Jul 10, 2006
On July 7, former U.S. Army Pfc. Steven Green was indicted for crimes he committed while stationed at a checkpoint in a small Iraqi town 20 miles south of Baghdad. Green and at least two other members of his unit are charged with taking a man, woman and their 7-year-old daughter into a room at gunpoint and shooting them to death. He and at least one other soldier raped their teenaged daughter, killing her and setting her on fire. Green’s accomplices now admit they planned the rape and murders. Other soldiers have also been implicated directly or indirectly.
How did the U.S. army deal with this horrific crime? They covered it up as long as they could and shuffled Green out of the service quickly. Today army officials claim they thought at the time that Iraqi “insurgents” were responsible. A complete pack of lies, because if the U.S. army had thought it could pin blame for something this horrible on Iraqi insurgents, it would have proclaimed it loudly to the entire world.
In fact, what forced the story to come apart was that the entire neighborhood knew what had happened to this Iraqi family. The teenager murdered had already told others about the sexual harassment she experienced from U.S. soldiers at the checkpoint.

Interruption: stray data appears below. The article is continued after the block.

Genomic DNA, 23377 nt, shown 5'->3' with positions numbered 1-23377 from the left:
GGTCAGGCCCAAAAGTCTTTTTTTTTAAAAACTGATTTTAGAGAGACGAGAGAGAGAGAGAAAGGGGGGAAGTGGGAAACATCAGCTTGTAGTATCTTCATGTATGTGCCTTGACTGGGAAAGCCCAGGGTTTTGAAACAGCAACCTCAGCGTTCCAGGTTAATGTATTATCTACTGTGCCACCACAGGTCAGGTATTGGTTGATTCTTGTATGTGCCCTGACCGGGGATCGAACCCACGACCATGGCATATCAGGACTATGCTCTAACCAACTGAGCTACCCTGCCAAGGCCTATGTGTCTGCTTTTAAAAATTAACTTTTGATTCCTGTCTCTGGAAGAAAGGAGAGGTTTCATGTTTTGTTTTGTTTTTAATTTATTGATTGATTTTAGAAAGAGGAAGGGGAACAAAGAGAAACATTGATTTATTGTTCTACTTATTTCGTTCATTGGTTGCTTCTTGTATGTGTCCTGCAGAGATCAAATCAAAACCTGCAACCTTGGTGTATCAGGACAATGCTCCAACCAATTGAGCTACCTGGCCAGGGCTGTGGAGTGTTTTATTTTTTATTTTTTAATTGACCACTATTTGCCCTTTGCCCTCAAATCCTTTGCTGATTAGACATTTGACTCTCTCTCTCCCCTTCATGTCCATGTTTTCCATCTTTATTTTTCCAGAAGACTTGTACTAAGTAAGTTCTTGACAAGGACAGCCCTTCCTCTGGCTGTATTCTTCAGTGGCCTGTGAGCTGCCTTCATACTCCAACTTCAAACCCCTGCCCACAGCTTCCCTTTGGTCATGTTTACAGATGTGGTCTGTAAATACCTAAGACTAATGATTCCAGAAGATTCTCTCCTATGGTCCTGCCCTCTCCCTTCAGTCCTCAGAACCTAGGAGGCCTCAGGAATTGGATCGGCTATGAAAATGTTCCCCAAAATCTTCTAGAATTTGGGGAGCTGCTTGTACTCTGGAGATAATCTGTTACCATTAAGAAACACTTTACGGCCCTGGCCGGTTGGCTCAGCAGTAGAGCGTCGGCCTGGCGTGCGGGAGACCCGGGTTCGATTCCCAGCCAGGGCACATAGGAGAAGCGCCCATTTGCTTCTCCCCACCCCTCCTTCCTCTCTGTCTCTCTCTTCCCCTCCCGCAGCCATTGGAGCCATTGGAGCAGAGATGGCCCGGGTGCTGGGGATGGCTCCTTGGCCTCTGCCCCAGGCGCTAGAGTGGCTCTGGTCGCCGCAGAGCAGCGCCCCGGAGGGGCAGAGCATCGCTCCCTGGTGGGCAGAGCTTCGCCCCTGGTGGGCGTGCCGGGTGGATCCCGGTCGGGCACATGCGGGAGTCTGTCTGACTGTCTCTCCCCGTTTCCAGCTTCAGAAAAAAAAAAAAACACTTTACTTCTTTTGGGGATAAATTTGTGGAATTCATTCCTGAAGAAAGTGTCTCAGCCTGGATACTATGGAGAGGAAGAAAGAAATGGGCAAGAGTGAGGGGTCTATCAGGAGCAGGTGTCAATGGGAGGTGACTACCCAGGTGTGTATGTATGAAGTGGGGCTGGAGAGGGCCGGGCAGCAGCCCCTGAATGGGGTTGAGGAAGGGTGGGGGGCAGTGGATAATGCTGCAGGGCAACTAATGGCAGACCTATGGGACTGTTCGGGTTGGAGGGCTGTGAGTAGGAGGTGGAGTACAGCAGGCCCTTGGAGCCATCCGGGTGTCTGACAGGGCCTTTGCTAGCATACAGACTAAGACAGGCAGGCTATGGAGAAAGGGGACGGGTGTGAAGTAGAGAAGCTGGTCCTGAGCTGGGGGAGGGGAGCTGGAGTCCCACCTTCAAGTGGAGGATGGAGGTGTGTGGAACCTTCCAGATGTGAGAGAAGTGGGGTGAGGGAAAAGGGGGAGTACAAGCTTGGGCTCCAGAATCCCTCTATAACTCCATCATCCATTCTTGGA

Now the U.S. high command is trying to minimize the impact of the brutality carried out by its troops. Those responsible always claim it was just a few “bad apples.” Green may have had a homicidal “personality disorder” even before he joined the army – as the army now says. Nevertheless he was handed weapons, trained and given the authority to use them in Iraq by this same high command.
This hideous treatment of an Iraqi family is just one story that has come to light. How many more girls and women have been raped, although their stories have not yet been made public? And there will be more such brutal attacks. It is the exact consequence of this – and every – war and occupation, especially when an occupying army is fighting against the population.
The main task of hundreds of thousands of U.S. troops occupying Iraq and Afghanistan today is to try to repress the opposition of the population to the occupation of their country by the U.S. To repress such opposition requires systematic brutality, which U.S. troops are organized to carry out.
Green and his buddies are not the only soldiers to become brutal animals. Even those who don’t are often harmed psychologically by what they have been forced to do. Such atrocities won’t end until the troops are gone.